Sunday, June 26 2022 Sign In   |    Register
 

News Quick Search


 

News


Front Page
Power News
Today's News
Yesterday's News
Week of Jun 20
Week of Jun 13
Week of Jun 06
Week of May 30
Week of May 23
By Topic
By News Partner
Gas News
News Customization
Feedback

 

Pro Plus(+)


Add on products to your professional subscription.
  • Energy Archive News
  •  



    Home > News > Power News > News Article

    Share by Email E-mail Printer Friendly Print

    EU Considers Dropping Environmental Regulation For Renewables


    May 16, 2022 - Indian Oil And Gas News

     

      May 16 -- The European Union is considering relaxing environmental regulations for wind and solar projects so new capacity can be added more quickly, the Financial Times has reported, citing documents produced by Brussels.

      According to these, companies active in the wind and solar installation business will no longer be required to do an environmental impact assessment for their projects as long as they are planned for so-called go-to areas that EU members will be mandated to select in sufficient amounts to meet the EU’s emission reduction targets.

      Before an area is classified as a go-to one, a “strategic” impact assessment will be conducted for each area, according to the report.

      “Lengthy and complex administrative procedures are a key barrier for investments in renewables and their related infrastructure,” the document said, according to the FT. It also admits that this plan could “result in the occasional killing or disturbance of birds and other protected species.”

      Europe has been scrambling to find alternative energy supplies as it seeks to reduce or even eliminate its heavy dependence on Russian fossil fuels. As part of these efforts, it has doubled down on plans to reduce its reliance on fossil fuels as a whole and replace them with renewable energy sources such as wind and solar.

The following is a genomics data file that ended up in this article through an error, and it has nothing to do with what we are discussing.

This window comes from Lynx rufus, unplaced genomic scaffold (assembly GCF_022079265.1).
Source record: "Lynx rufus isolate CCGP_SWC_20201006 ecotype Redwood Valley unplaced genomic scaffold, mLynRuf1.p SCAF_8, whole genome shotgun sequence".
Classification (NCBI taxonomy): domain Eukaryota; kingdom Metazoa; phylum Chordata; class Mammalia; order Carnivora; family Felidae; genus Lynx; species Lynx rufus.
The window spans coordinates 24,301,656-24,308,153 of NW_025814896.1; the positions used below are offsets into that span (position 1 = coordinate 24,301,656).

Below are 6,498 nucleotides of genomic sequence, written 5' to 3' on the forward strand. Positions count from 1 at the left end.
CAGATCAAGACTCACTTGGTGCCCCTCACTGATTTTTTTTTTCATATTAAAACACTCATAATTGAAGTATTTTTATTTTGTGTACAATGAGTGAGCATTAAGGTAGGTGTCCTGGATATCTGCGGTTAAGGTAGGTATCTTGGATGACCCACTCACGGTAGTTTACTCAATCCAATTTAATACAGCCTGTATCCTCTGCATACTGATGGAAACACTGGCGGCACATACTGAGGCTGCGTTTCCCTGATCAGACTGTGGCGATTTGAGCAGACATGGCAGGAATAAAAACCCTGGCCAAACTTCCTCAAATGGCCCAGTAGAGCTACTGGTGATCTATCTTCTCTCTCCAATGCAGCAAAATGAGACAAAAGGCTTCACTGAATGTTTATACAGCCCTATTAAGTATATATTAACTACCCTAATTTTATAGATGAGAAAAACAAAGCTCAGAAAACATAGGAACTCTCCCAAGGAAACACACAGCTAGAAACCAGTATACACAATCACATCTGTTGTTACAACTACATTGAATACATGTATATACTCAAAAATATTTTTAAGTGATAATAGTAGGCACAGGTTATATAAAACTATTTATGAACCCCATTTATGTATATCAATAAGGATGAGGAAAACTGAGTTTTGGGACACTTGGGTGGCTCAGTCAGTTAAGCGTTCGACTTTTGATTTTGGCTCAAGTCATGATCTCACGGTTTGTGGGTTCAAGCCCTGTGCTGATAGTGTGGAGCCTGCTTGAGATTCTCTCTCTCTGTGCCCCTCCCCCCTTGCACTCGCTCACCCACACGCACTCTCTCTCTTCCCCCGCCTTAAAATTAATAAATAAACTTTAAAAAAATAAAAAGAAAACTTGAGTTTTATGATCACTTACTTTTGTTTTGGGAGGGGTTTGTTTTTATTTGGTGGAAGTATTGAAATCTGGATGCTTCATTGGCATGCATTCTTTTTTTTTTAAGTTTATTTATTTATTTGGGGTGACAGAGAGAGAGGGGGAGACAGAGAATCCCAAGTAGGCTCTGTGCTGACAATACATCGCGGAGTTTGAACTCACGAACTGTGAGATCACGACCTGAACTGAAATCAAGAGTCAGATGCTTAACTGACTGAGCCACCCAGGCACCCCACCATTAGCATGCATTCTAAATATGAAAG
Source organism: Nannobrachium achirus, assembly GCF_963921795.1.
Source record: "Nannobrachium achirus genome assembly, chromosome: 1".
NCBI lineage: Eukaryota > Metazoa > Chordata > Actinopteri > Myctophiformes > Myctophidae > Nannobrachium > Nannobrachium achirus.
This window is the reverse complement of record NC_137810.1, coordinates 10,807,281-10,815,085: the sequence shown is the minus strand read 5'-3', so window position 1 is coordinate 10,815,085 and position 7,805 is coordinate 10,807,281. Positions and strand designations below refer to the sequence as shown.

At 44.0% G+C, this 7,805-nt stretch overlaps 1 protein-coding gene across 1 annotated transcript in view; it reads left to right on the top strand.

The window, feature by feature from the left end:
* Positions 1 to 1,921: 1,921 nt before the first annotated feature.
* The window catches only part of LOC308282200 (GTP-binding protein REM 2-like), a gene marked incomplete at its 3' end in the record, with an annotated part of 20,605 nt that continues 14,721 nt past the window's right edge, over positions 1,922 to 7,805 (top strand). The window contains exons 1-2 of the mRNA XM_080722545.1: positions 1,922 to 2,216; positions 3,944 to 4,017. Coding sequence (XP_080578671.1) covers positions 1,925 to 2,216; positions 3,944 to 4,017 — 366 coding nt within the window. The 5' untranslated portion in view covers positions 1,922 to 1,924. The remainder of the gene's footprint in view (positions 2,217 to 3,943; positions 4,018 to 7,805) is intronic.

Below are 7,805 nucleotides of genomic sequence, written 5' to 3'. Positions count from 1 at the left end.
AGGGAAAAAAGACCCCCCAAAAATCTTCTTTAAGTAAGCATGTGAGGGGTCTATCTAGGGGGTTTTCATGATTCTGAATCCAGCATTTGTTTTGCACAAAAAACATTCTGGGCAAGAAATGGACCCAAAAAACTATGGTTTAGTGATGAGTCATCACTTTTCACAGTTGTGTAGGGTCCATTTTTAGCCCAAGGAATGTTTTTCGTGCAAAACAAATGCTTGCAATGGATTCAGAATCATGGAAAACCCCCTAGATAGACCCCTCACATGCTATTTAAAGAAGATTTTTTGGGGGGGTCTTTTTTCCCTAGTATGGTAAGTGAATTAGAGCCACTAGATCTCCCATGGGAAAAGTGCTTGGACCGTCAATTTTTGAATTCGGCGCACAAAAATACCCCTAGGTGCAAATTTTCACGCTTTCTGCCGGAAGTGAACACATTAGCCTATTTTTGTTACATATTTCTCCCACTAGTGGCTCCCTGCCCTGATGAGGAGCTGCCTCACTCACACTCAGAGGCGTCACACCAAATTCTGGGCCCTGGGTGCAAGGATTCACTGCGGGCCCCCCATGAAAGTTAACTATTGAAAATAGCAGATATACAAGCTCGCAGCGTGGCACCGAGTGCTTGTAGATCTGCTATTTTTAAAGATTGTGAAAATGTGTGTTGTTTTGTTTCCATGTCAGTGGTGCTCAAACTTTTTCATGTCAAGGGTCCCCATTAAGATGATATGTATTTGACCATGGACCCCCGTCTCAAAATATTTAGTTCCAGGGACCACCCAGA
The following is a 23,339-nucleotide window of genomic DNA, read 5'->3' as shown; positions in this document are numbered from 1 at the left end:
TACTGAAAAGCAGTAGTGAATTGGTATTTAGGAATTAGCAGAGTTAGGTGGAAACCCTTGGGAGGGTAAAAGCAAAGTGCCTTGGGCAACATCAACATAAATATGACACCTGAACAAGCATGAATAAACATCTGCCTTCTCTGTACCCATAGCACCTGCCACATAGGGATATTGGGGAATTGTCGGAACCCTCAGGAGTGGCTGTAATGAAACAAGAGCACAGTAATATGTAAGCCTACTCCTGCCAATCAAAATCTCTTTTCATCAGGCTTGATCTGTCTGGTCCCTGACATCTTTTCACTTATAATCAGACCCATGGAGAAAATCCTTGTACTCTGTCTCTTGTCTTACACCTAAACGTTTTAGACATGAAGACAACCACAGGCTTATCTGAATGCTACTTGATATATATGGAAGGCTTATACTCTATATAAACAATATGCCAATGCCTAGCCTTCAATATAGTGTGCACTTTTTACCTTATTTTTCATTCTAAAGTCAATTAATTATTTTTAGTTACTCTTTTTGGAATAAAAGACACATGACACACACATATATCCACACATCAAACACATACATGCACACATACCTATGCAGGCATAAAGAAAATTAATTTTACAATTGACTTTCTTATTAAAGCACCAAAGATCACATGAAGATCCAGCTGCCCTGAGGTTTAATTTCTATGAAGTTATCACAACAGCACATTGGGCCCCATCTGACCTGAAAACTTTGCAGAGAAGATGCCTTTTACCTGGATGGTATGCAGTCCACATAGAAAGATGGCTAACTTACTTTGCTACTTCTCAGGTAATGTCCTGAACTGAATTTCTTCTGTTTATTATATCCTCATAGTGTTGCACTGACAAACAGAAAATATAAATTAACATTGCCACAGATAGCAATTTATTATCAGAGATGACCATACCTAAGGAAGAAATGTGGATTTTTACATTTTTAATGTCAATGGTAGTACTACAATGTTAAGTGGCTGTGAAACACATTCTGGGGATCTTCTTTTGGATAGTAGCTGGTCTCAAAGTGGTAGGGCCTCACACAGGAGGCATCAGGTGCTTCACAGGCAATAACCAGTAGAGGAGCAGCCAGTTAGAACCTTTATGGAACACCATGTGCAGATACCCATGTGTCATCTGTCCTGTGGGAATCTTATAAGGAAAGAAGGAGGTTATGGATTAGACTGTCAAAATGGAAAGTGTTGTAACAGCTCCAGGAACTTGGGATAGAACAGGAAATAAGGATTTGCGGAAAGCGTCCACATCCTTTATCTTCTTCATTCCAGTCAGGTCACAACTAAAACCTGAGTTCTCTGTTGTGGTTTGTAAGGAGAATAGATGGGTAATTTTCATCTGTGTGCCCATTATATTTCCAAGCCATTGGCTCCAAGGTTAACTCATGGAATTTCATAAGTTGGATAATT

The EU’s renewable power drive got a boost this week with a report from a climate nonprofit, Ember, which said that switching from Russian oil and gas to oil and gas from other sources would end up costing the bloc some $214 billion by 2030.

      “Decades of over-reliance on fossil gas has made Europe incredibly vulnerable to volatile prices,” said Tara Connolly, a senior gas campaigner at Global Witness, an anti-corruption group that co-authored the report. “The Commission has massively underestimated the cost to consumers of continuing to rely on gas.”

    TOP

    Other Articles - International


    TOP

       Home  -  Feedback  -  Contact Us  -  Safe Sender  -  About Energy Central   
    Copyright © 1996-2022 by CyberTech, Inc. All rights reserved.
    Energy Central® and Energy Central Professional® are registered trademarks of CyberTech, Incorporated. Data and information is provided for informational purposes only, and is not intended for trading purposes. CyberTech does not warrant that the information or services of Energy Central will meet any specific requirements; nor will it be error free or uninterrupted; nor shall CyberTech be liable for any indirect, incidental or consequential damages (including lost data, information or profits) sustained or incurred in connection with the use of, operation of, or inability to use Energy Central. Other terms of use may apply. Membership information is confidential and subject to our privacy agreement.